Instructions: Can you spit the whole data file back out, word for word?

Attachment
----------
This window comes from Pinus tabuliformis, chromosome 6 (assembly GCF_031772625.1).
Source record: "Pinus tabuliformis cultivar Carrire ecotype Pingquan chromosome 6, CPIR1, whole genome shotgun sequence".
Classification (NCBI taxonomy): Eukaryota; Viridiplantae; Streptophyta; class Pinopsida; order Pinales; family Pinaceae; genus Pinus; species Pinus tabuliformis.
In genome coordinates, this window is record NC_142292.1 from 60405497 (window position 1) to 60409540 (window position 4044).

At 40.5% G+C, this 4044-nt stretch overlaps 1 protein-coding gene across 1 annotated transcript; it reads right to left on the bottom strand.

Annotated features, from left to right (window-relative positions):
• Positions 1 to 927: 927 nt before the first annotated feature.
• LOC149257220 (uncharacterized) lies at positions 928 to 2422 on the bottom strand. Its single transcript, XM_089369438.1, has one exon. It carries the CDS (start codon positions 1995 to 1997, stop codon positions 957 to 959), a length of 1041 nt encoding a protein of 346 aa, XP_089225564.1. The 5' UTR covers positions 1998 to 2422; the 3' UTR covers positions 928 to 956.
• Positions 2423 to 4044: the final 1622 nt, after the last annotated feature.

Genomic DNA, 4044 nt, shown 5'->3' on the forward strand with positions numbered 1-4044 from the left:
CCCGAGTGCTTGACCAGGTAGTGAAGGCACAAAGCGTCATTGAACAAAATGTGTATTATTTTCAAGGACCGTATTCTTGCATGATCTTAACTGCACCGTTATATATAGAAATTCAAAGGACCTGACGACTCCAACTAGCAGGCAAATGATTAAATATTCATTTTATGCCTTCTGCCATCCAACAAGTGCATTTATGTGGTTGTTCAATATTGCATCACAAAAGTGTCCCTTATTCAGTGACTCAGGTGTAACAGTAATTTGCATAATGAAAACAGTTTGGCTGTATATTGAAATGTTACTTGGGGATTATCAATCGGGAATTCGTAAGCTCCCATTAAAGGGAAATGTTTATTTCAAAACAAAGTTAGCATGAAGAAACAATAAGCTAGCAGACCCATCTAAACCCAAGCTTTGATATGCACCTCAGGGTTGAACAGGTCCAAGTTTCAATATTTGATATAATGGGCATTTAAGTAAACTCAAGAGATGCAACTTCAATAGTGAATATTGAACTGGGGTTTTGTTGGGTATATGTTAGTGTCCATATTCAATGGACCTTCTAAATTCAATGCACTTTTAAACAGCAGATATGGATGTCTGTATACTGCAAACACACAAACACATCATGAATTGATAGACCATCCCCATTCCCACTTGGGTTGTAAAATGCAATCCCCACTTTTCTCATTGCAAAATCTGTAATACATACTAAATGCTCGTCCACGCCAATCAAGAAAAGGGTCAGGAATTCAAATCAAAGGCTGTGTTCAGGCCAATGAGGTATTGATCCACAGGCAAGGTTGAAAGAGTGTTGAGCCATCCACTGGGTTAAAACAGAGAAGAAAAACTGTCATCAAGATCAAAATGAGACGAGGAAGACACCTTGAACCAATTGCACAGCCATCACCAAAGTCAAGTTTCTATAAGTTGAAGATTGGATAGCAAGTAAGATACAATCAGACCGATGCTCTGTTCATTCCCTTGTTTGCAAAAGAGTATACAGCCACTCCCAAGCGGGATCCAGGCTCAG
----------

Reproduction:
This window comes from Pinus tabuliformis, chromosome 6 (assembly GCF_031772625.1).
Source record: "Pinus tabuliformis cultivar Carrire ecotype Pingquan chromosome 6, CPIR1, whole genome shotgun sequence".
Classification (NCBI taxonomy): Eukaryota; Viridiplantae; Streptophyta; class Pinopsida; order Pinales; family Pinaceae; genus Pinus; species Pinus tabuliformis.
In genome coordinates, this window is record NC_142292.1 from 60405497 (window position 1) to 60409540 (window position 4044).

At 40.5% G+C, this 4044-nt stretch overlaps 1 protein-coding gene across 1 annotated transcript; it reads right to left on the bottom strand.

Annotated features, from left to right (window-relative positions):
• Positions 1 to 927: 927 nt before the first annotated feature.
• LOC149257220 (uncharacterized) lies at positions 928 to 2422 on the bottom strand. Its single transcript, XM_089369438.1, has one exon. It carries the CDS (start codon positions 1995 to 1997, stop codon positions 957 to 959), a length of 1041 nt encoding a protein of 346 aa, XP_089225564.1. The 5' UTR covers positions 1998 to 2422; the 3' UTR covers positions 928 to 956.
• Positions 2423 to 4044: the final 1622 nt, after the last annotated feature.

Genomic DNA, 4044 nt, shown 5'->3' on the forward strand with positions numbered 1-4044 from the left:
CCCGAGTGCTTGACCAGGTAGTGAAGGCACAAAGCGTCATTGAACAAAATGTGTATTATTTTCAAGGACCGTATTCTTGCATGATCTTAACTGCACCGTTATATATAGAAATTCAAAGGACCTGACGACTCCAACTAGCAGGCAAATGATTAAATATTCATTTTATGCCTTCTGCCATCCAACAAGTGCATTTATGTGGTTGTTCAATATTGCATCACAAAAGTGTCCCTTATTCAGTGACTCAGGTGTAACAGTAATTTGCATAATGAAAACAGTTTGGCTGTATATTGAAATGTTACTTGGGGATTATCAATCGGGAATTCGTAAGCTCCCATTAAAGGGAAATGTTTATTTCAAAACAAAGTTAGCATGAAGAAACAATAAGCTAGCAGACCCATCTAAACCCAAGCTTTGATATGCACCTCAGGGTTGAACAGGTCCAAGTTTCAATATTTGATATAATGGGCATTTAAGTAAACTCAAGAGATGCAACTTCAATAGTGAATATTGAACTGGGGTTTTGTTGGGTATATGTTAGTGTCCATATTCAATGGACCTTCTAAATTCAATGCACTTTTAAACAGCAGATATGGATGTCTGTATACTGCAAACACACAAACACATCATGAATTGATAGACCATCCCCATTCCCACTTGGGTTGTAAAATGCAATCCCCACTTTTCTCATTGCAAAATCTGTAATACATACTAAATGCTCGTCCACGCCAATCAAGAAAAGGGTCAGGAATTCAAATCAAAGGCTGTGTTCAGGCCAATGAGGTATTGATCCACAGGCAAGGTTGAAAGAGTGTTGAGCCATCCACTGGGTTAAAACAGAGAAGAAAAACTGTCATCAAGATCAAAATGAGACGAGGAAGACACCTTGAACCAATTGCACAGCCATCACCAAAGTCAAGTTTCTATAAGTTGAAGATTGGATAGCAAGTAAGATACAATCAGACCGATGCTCTGTTCATTCCCTTGTTTGCAAAAGAGTATACAGCCACTCCCAAGCGGGATCCAGGCTCAG